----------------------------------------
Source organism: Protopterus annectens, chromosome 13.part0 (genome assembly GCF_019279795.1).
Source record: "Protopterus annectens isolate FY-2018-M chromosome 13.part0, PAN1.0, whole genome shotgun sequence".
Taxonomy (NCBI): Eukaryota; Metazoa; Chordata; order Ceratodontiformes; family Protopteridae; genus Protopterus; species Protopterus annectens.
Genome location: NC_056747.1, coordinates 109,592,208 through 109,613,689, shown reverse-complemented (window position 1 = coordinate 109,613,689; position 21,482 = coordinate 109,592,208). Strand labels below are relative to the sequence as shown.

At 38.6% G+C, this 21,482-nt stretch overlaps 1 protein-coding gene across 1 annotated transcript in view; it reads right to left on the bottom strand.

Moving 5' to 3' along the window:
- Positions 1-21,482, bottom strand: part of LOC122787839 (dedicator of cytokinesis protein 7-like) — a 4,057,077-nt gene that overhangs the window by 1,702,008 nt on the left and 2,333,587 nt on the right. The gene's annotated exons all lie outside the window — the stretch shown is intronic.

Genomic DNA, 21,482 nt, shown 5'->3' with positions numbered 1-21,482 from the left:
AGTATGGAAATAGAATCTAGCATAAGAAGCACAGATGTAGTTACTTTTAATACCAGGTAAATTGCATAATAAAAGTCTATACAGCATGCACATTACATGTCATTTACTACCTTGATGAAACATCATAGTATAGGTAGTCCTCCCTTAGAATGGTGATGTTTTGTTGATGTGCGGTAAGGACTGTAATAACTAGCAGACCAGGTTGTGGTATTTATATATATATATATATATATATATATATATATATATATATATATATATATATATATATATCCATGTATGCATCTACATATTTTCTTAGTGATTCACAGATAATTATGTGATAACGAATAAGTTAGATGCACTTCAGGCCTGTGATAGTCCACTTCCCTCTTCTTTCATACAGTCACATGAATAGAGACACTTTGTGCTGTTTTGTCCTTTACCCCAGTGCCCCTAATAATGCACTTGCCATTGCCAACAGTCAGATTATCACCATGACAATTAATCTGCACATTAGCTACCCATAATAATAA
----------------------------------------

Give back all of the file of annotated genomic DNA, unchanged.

Source organism: Protopterus annectens, chromosome 13.part0 (genome assembly GCF_019279795.1).
Source record: "Protopterus annectens isolate FY-2018-M chromosome 13.part0, PAN1.0, whole genome shotgun sequence".
Taxonomy (NCBI): Eukaryota; Metazoa; Chordata; order Ceratodontiformes; family Protopteridae; genus Protopterus; species Protopterus annectens.
Genome location: NC_056747.1, coordinates 109,592,208 through 109,613,689, shown reverse-complemented (window position 1 = coordinate 109,613,689; position 21,482 = coordinate 109,592,208). Strand labels below are relative to the sequence as shown.

At 38.6% G+C, this 21,482-nt stretch overlaps 1 protein-coding gene across 1 annotated transcript in view; it reads right to left on the bottom strand.

Moving 5' to 3' along the window:
- Positions 1-21,482, bottom strand: part of LOC122787839 (dedicator of cytokinesis protein 7-like) — a 4,057,077-nt gene that overhangs the window by 1,702,008 nt on the left and 2,333,587 nt on the right. The gene's annotated exons all lie outside the window — the stretch shown is intronic.

Genomic DNA, 21,482 nt, shown 5'->3' with positions numbered 1-21,482 from the left:
AGTATGGAAATAGAATCTAGCATAAGAAGCACAGATGTAGTTACTTTTAATACCAGGTAAATTGCATAATAAAAGTCTATACAGCATGCACATTACATGTCATTTACTACCTTGATGAAACATCATAGTATAGGTAGTCCTCCCTTAGAATGGTGATGTTTTGTTGATGTGCGGTAAGGACTGTAATAACTAGCAGACCAGGTTGTGGTATTTATATATATATATATATATATATATATATATATATATATATATATATATATATATATATATCCATGTATGCATCTACATATTTTCTTAGTGATTCACAGATAATTATGTGATAACGAATAAGTTAGATGCACTTCAGGCCTGTGATAGTCCACTTCCCTCTTCTTTCATACAGTCACATGAATAGAGACACTTTGTGCTGTTTTGTCCTTTACCCCAGTGCCCCTAATAATGCACTTGCCATTGCCAACAGTCAGATTATCACCATGACAATTAATCTGCACATTAGCTACCCATAATAATAA